SOUTH WEST COAST PATH
SunDAY, 24th SEPTEMBER 2017
Today's weather forecast doesn't look particularly good with rain forecast for all day but at least there should barely be any wind. Don't recall saying that much this year.
Ilfracombe high tide 09:12
Ilfracombe low tide tide 14:59
I start the morning back at the car park above Lynmouth next to the River Lyn.
I walk down towards the harbour and head through a gap between the Exmoor National Park Visitor Centre and the Lynton and Lynmouth Cliff Railway.
I head up some steps and then zig zag along a tarmac path, crossing over the Cliff Railway as I go. I spot a robin with an enormous worm in its beak.
I pass pieces of poetry as I zig zag along the path. The Poetry Box Project resided in Valley of Rocks over the three summer months of 2014 when over 2000 poems were amassed. The poems I'm passing must be as a result of this project.
At the top I have magnificent views over Lynmouth. The weather isn't actually too bad.
For centuries this road had been used to transport goods from Lynmouth harbour up to Lynton. Before 1810 there were no wheeled vehicles and packhorses struggled up the cliff loaded down with lime from Lynmouth's kiln. They also carried coal and roof slates from Wales and foodstuffs from Bristol.
Work started on the cliff railway in 1887. Bridges had to be built at places where the excavations cut through the path. The railway was opened in 1890.
I amble along North Walk and before I've even walked through the gate to exit Lynton I come across feral goats greeting me just past the gate.
The gate leads out onto steep, rocky slopes along a path and the cliffs are covered in feral goats munching on the bracken.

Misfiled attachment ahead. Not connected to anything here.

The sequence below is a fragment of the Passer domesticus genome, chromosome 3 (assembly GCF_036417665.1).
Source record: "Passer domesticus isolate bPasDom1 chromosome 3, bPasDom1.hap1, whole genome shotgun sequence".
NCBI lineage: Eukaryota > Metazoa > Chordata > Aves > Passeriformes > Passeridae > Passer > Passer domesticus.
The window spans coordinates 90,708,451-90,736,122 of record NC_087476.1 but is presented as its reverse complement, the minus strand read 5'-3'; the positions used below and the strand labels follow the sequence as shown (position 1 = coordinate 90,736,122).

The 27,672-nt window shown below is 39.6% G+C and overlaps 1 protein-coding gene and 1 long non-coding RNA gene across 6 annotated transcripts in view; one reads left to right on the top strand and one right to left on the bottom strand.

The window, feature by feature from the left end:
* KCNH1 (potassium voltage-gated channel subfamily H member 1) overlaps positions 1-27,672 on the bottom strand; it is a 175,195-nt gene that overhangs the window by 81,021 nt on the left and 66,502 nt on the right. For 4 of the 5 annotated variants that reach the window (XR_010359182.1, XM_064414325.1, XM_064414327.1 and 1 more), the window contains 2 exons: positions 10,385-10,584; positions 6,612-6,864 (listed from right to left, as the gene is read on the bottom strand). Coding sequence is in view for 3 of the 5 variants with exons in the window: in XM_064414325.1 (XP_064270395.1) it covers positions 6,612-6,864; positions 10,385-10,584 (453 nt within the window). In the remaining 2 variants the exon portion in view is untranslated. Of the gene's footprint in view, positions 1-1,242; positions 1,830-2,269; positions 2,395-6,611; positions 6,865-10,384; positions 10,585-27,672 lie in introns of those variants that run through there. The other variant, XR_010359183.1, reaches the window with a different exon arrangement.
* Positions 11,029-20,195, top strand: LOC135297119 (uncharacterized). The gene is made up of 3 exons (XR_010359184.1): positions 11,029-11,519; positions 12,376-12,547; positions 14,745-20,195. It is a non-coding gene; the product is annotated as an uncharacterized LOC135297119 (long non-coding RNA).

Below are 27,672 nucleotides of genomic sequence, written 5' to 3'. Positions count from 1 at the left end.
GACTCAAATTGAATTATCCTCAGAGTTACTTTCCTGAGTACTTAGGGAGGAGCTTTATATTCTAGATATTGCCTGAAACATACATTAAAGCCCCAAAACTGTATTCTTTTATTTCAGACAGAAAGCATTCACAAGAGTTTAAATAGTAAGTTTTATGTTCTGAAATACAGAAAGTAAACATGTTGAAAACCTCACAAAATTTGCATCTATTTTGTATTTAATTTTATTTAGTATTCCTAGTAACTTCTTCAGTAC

The paths are covered in goat pooh. I follow a fork in the path to the right and suddenly have lovely views over Castle Rock. It really is rather a pleasant morning.
The path heads towards a road at the Valley of Rocks.
I head along the road which leads through the Lee Abbey Estate. Lee Abbey is to my right and is home to a Christian community that hosts retreats, holidays and conferences.
I pass Beacon Activity Centre which was opened in 2004 to host exciting breaks for groups of all ages.
I pass a cow who doesn't look particularly pleased to see me.
I pass the entrance to Lee Abbey.
For some reason I've always managed to go wrong here in the past. I can sort of see why as the coast path signs are obscured further down the road than the main set of signs which I've previously followed incorrectly.
I'm not going to go wrong today so continue along the coast road and pass Lee Abbey Tea Cottage. There's a rather lovely garden outside of the cottage.
I follow the road until a path leads through the woods and around Crock Point before entering woods again and I then climb down some steps
A steep climb through woods takes me back up to the road and I head for Woody Bay where I turn right into woods before reaching Woody Bay Hotel. I have occasional glimpses of the sea and cliffs.
I follow a muddy and wet woodland track through Woody Bay and come to a minor road at a cottage.
A sign helpfully shows me the way to Iceland, Russia, America and New Zealand.
I follow the road up to a bend before climbing a rocky woodland path. I have magnificent if increasing murky views back along the coast.
The path climbs downhill and I cross Hollow Brook next to a waterfall before heading out over open slopes above the towering cliffs.